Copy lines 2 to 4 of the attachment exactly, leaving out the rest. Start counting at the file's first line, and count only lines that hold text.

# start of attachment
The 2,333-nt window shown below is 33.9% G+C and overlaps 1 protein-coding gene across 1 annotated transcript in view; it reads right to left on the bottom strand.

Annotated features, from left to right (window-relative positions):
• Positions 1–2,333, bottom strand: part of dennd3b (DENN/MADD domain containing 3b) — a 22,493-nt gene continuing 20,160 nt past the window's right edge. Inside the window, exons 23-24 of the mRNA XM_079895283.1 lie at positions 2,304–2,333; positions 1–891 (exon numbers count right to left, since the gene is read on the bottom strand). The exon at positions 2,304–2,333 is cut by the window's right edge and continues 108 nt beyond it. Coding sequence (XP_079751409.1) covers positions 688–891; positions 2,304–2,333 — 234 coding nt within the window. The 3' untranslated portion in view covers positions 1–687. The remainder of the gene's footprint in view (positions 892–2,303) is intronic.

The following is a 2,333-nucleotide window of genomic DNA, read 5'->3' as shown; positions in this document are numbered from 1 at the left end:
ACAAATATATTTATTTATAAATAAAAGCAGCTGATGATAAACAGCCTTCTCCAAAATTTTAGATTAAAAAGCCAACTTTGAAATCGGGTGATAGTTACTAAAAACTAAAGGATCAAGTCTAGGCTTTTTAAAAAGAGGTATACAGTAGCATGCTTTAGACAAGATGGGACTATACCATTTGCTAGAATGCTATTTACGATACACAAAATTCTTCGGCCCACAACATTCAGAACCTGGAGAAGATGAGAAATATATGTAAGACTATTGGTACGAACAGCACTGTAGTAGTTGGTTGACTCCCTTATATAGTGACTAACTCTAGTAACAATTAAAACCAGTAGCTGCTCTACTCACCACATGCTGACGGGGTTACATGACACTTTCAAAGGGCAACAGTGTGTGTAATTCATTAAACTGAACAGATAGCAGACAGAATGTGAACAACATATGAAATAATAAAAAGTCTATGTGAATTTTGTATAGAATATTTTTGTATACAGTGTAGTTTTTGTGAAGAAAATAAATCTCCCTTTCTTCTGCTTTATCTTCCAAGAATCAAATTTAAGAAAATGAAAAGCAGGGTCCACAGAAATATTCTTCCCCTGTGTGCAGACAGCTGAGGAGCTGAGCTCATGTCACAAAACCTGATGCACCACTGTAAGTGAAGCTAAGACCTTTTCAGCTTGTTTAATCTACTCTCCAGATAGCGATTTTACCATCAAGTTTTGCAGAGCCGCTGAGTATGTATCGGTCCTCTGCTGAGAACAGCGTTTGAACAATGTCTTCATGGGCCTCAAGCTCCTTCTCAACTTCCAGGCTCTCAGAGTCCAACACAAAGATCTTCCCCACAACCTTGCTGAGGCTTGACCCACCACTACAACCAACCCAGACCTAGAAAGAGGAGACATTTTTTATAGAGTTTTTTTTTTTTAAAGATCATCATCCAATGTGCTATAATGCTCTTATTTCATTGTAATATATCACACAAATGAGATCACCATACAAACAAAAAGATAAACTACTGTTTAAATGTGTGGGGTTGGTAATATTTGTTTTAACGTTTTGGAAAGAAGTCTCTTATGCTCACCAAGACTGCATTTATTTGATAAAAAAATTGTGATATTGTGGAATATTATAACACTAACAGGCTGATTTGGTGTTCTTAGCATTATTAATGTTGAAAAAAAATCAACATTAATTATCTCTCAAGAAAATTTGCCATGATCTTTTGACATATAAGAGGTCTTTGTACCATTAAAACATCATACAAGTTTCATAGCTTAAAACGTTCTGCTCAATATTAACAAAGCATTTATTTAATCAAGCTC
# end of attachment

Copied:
Annotated features, from left to right (window-relative positions):
• Positions 1–2,333, bottom strand: part of dennd3b (DENN/MADD domain containing 3b) — a 22,493-nt gene continuing 20,160 nt past the window's right edge. Inside the window, exons 23-24 of the mRNA XM_079895283.1 lie at positions 2,304–2,333; positions 1–891 (exon numbers count right to left, since the gene is read on the bottom strand). The exon at positions 2,304–2,333 is cut by the window's right edge and continues 108 nt beyond it. Coding sequence (XP_079751409.1) covers positions 688–891; positions 2,304–2,333 — 234 coding nt within the window. The 3' untranslated portion in view covers positions 1–687. The remainder of the gene's footprint in view (positions 892–2,303) is intronic.

The following is a 2,333-nucleotide window of genomic DNA, read 5'->3' as shown; positions in this document are numbered from 1 at the left end: